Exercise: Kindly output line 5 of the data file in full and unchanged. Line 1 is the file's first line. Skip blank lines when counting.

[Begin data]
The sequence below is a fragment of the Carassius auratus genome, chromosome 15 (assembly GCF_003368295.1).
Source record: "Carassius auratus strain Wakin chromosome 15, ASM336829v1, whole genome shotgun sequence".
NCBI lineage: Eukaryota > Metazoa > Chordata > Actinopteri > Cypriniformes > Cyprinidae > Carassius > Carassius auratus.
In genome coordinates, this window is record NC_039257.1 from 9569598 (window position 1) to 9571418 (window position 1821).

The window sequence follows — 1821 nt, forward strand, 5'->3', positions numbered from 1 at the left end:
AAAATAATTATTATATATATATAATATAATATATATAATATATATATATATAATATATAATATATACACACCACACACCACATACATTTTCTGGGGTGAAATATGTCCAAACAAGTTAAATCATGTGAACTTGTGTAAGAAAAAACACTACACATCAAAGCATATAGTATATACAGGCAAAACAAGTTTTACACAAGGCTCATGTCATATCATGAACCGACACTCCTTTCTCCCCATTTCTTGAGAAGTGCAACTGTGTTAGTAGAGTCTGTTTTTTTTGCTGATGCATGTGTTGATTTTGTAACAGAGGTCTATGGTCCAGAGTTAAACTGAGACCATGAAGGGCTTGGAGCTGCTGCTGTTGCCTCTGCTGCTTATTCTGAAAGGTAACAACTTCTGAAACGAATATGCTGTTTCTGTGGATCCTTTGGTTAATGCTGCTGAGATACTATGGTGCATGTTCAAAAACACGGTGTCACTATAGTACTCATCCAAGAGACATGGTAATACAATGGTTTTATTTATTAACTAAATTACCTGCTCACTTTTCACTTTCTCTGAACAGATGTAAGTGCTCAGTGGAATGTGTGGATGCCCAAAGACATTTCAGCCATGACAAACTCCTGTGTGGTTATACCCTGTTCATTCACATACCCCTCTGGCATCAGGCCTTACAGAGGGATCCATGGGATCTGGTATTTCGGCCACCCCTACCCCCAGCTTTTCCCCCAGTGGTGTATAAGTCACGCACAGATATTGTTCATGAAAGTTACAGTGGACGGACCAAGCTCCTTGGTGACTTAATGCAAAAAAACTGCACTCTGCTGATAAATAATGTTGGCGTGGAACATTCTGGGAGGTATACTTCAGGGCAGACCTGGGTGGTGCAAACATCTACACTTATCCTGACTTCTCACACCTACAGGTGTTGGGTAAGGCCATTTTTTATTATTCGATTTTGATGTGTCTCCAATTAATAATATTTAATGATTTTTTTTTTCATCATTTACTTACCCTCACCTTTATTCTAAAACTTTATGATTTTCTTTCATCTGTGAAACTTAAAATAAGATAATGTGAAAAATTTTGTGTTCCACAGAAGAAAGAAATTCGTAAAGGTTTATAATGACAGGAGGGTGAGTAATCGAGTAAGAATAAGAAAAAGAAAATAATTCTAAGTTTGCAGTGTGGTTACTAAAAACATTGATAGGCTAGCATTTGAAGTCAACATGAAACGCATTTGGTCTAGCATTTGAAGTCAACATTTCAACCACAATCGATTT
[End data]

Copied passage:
The window sequence follows — 1821 nt, forward strand, 5'->3', positions numbered from 1 at the left end: